When my oldest daughter was about two and a half, we were at a craft fair where the local food bank was handing out small vegetable plants to kids. She took her little broccoli home, planted it, and grew a beautiful plant that she happily ate!
2-year-old Anna (who is now 5) in her garden
This started a love of gardening that we have enjoyed as a family ever since. We are partial to vegetable gardening since you get to eat your results, and it saves a lot of money at the grocery store! You don't need a large yard to garden - I've grown veggies indoors in window sills and on small patios in containers. You just have to make sure to water those container gardens OFTEN. Also, if your soil isn't naturally rich, I recommend placing a small border around your garden with wood or bricks and mixing in some fertilzed soil or mulch. I have done this in my garden, as I live in a desert where gardening can be tricky at times.
Although they haven't loved all of the vegetables we've grown (they love to grow/pick radishes but HATE to eat them...luckily I love radishes), my kids are much more likely to try something new that came out of our garden than a new veggie from the grocery store.
It is also their job to keep the garden watered (takes some daily reminding from me) - which they love doing.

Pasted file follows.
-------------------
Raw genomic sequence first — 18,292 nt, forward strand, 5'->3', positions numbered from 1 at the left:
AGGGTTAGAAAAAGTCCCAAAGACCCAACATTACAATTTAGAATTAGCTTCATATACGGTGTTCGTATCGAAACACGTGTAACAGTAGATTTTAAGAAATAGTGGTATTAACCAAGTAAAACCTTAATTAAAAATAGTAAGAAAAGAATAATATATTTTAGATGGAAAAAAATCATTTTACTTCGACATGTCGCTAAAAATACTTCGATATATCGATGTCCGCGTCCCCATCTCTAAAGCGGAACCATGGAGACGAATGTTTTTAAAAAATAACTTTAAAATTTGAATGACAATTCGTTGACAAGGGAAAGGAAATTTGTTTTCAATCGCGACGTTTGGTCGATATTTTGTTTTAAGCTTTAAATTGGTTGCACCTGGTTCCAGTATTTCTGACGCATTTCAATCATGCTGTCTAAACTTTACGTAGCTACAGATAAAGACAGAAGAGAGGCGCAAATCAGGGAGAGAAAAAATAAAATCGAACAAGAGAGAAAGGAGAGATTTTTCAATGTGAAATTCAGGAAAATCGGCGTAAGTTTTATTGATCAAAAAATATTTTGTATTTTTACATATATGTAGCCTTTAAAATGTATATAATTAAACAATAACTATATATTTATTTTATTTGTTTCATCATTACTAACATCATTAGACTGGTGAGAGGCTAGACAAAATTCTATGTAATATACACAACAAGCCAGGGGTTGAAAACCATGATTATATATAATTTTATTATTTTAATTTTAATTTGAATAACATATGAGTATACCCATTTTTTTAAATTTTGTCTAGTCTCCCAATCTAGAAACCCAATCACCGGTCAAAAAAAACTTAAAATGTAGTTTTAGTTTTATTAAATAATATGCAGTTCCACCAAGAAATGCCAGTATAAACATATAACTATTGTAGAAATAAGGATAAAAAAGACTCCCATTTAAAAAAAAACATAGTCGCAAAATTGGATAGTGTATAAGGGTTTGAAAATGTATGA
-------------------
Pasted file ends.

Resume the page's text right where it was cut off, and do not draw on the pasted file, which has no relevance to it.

After a while, we learned the benefits of composting and started a compost bin in the backyard. This has been a great way to teach them about the concepts of waste, trash, decomposition, and proper plant nutrition.
|Our compost bin and wasp trap (used with apple cider vinegar to keep away fruit flies in the summer)|
My kids also think it's really fun to take the veggie scraps out to the compost bin for me. You can compost obvious things like fruit/vegetable waste, grass clippings, and weeds - but ALSO shredded newspapers, corrugated cardboard, eggshells, coffee/filters, teabags, and fiberboard eggshell cartons/takeout containers (don't put the styrofoam ones in). Steer clear of things like dairy, oils, and meat (that gets SMELLY and will attract unwanted visitors). I keep a bowl by my kitchen sink and drop veggie/fruit waste (peels, cores, etc) into it as I'm cooking and let the kids take it out and dump it in the bin after I'm done. You can also get little mini-compost holders for your kitchen which come with lids that you can store waste in for a few days, but to be honest the bowl works just fine for me. I bought one of those countertop waste storers and NEVER use it.
During the warmer months, my fruit remains attract fruit flies. I placed an inexpensive glass wasp trap next to it with apple cider vinegar inside - took care of the problem within a few days (see the photo of the compost bin above). The only way in/out of the wasp traps is through the base - they fly in, get a little tipsy on the vinegar, and can't find their way out.
After a few months - depending on where you live and what you have in your bin, the bottom layer will be ready for use and you can add it to your garden by sprinkling it directly onto the soil or making compost "tea". Here's some additional information on composting and the different ways to make and use it.
|Recently-added remains to our family compost bin.|